A new facility being built in the Summit Lake neighborhood will provide a number of services to all ages, from computer classes and job training to pre-kindergarten programs for children.
Construction recently began on the Summit Lake Family Opportunity Center, which will be built adjacent to the city's recreation center on West Crosier Street and will weave together a "matrix" of family services for those who need it most.
"This will not just be an AMHA facility," said Tony O'Leary, executive director of the Akron Metropolitan Housing Authority (AMHA). "This is geared to serve the entire Summit Lake Community."
Residents from area public housing may take the Towpath trail to get to the soon-to-be-built facility, but it's open to all community members in Summit Lake, O'Leary added.
The project is made possible by a $4 million grant from the U.S. Department of Housing & Urban Development to AMHA.
The collaborative nature of this project can very well be a model that other cities may follow, said Akron Mayor Don Plusquellic, who spoke at a ceremony today celebrating the construction of the Family Opportunity Center.
"For us, education is not a K to 12 single entity," said Akron Public Schools Superintendent David James. "It's a continuum." Success with kindergarten, he said, begins when a child is born.
The new facility will include four Head Start classrooms, two Akron Public School kindergarten classrooms and two adult learning classrooms, along with client meeting rooms.
Programs and services also will align with AMHA's focus on early childhood development and education, including Head Start classes, story times provided by the Akron-Summit County Public Library, Greenleaf Family Center's SPARK Ohio program for low-income families and the Incredible Years program, provided by Child Guidance and Family Solutions to address positive parenting strategies for children through age 6.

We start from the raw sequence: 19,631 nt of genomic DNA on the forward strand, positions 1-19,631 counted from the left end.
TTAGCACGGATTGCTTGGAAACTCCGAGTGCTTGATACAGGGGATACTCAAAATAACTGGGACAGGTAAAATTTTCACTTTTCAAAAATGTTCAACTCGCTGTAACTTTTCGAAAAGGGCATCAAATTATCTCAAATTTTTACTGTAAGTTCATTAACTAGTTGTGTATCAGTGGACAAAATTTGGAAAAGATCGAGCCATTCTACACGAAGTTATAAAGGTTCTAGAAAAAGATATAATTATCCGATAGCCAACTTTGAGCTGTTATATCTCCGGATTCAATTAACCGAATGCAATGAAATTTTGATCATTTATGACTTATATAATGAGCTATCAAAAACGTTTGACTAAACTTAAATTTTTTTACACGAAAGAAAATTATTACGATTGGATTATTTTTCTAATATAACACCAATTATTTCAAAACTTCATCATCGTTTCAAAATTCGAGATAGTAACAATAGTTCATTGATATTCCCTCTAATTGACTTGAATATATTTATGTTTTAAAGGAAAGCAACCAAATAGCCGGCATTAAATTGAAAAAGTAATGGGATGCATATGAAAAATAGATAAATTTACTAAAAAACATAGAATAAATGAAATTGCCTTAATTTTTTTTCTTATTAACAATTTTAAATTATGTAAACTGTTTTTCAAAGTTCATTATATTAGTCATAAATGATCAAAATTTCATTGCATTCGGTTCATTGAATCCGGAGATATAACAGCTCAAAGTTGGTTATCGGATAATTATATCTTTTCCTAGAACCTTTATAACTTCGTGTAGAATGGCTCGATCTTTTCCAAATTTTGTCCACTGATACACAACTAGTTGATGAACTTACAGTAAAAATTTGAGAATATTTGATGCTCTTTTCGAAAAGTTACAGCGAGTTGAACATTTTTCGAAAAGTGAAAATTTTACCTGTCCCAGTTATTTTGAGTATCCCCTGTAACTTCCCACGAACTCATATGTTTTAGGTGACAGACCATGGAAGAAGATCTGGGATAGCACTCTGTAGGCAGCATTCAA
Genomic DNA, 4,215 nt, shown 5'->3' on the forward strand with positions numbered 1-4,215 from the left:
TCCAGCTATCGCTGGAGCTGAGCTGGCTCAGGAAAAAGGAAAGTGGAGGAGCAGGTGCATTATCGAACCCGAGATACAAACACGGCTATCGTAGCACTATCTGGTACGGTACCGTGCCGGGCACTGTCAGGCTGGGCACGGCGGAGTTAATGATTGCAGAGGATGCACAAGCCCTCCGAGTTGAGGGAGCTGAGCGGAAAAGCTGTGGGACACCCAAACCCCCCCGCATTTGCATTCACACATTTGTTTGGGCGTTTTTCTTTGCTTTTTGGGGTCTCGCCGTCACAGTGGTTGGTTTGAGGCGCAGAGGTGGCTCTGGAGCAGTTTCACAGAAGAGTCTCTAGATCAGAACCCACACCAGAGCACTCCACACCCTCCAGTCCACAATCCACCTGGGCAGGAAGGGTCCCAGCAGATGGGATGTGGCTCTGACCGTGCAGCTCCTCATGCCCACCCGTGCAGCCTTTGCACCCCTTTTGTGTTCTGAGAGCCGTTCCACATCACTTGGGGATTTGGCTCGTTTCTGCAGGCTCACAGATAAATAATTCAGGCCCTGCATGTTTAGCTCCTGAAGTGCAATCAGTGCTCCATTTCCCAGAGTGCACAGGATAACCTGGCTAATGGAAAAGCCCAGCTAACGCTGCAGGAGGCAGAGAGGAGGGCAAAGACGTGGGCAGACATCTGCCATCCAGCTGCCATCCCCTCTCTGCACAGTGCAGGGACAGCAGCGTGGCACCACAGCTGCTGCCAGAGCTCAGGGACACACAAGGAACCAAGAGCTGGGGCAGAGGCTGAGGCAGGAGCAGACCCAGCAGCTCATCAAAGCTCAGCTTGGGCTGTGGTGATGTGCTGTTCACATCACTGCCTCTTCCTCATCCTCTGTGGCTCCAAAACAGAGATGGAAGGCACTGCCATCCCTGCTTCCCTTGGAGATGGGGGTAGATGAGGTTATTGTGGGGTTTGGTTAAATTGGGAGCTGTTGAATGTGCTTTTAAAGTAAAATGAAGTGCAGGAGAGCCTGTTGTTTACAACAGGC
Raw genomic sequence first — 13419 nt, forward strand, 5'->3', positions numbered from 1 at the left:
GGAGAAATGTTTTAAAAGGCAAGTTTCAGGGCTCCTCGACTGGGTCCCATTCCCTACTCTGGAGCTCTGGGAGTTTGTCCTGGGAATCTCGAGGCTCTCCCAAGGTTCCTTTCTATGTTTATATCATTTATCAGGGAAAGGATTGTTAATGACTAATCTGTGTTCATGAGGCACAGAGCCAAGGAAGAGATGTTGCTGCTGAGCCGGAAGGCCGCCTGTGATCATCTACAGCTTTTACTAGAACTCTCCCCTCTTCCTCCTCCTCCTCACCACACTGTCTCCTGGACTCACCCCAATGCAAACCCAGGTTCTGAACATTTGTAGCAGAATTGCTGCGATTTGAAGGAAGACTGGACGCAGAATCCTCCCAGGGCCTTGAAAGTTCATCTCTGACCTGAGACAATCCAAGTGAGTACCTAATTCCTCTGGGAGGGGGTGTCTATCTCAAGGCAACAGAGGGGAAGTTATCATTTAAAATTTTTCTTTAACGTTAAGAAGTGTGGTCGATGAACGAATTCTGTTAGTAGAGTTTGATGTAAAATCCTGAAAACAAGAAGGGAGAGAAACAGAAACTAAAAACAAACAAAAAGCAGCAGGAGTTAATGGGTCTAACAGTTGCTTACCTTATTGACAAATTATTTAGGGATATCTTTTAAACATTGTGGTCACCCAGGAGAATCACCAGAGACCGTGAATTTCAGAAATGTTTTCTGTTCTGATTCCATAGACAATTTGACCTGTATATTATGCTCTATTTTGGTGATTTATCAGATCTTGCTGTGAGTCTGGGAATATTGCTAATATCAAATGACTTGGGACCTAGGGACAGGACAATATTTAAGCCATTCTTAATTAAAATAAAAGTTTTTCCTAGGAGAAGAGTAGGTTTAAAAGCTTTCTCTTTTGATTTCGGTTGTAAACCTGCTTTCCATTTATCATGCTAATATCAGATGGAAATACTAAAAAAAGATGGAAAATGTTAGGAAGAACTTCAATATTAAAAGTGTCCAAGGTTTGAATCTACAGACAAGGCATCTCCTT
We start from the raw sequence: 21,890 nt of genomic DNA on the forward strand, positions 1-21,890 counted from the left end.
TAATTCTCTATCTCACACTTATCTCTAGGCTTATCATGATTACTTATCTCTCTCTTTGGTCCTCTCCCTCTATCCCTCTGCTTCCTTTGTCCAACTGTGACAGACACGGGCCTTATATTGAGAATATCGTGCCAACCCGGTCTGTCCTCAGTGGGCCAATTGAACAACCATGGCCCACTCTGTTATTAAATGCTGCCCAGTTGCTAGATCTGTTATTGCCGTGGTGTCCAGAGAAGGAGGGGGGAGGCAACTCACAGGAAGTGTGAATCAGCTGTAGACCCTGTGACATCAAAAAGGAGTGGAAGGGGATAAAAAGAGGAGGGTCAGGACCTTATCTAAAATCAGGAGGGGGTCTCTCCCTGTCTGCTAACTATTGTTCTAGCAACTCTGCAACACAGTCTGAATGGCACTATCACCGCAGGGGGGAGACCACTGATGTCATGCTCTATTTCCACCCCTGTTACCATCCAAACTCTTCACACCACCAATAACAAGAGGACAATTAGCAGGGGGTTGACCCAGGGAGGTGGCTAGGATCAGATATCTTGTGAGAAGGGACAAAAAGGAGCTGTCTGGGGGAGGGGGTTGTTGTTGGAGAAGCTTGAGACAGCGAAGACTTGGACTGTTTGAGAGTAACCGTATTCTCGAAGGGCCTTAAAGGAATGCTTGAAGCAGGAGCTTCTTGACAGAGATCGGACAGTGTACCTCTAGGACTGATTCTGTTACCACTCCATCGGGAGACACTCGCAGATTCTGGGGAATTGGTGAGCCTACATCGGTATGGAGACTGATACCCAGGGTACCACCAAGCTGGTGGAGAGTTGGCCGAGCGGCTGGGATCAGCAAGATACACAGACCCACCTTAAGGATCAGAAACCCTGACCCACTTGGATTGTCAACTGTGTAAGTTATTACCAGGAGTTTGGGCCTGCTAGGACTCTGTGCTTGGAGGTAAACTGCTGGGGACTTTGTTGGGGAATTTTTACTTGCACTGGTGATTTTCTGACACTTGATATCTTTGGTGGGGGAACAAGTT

In addition, AMHA's Early Childhood Initiative will offer the Parents as Teachers home visitation services for outreach.
"We don't get to pick our parents," said Plusquellic, who added that many children in our community aren't getting the one-on-one education from their parents that others get. "Those kids who didn't get to pick their parents, who happen to have a bad draw, need the support system that this facility will provide."
"I was a product of AMHA housing, the Akron Public Schools and Summit Lake," said Akron Ward 5 City Councilman Ken Jones. "So I'm excited about a project like this, when there's an endeavor between AMHA, the city of Akron and Akron Public Schools."
A grant also was provided by GAR Foundation to hire consultant Brenda Westbrook to help develop a new plan for the building.
AMHA was the only recipient of the funding in Ohio and received the fourth largest award in the country. There are only nine such grants available, which the Akron area obtained about a year and a half ago, said O'Leary.
H.R. Gray is the project's construction manager, heading up a team that also includes Cavanaugh Building Corporation, Four Points Architectural Services and Hasenstab Architects.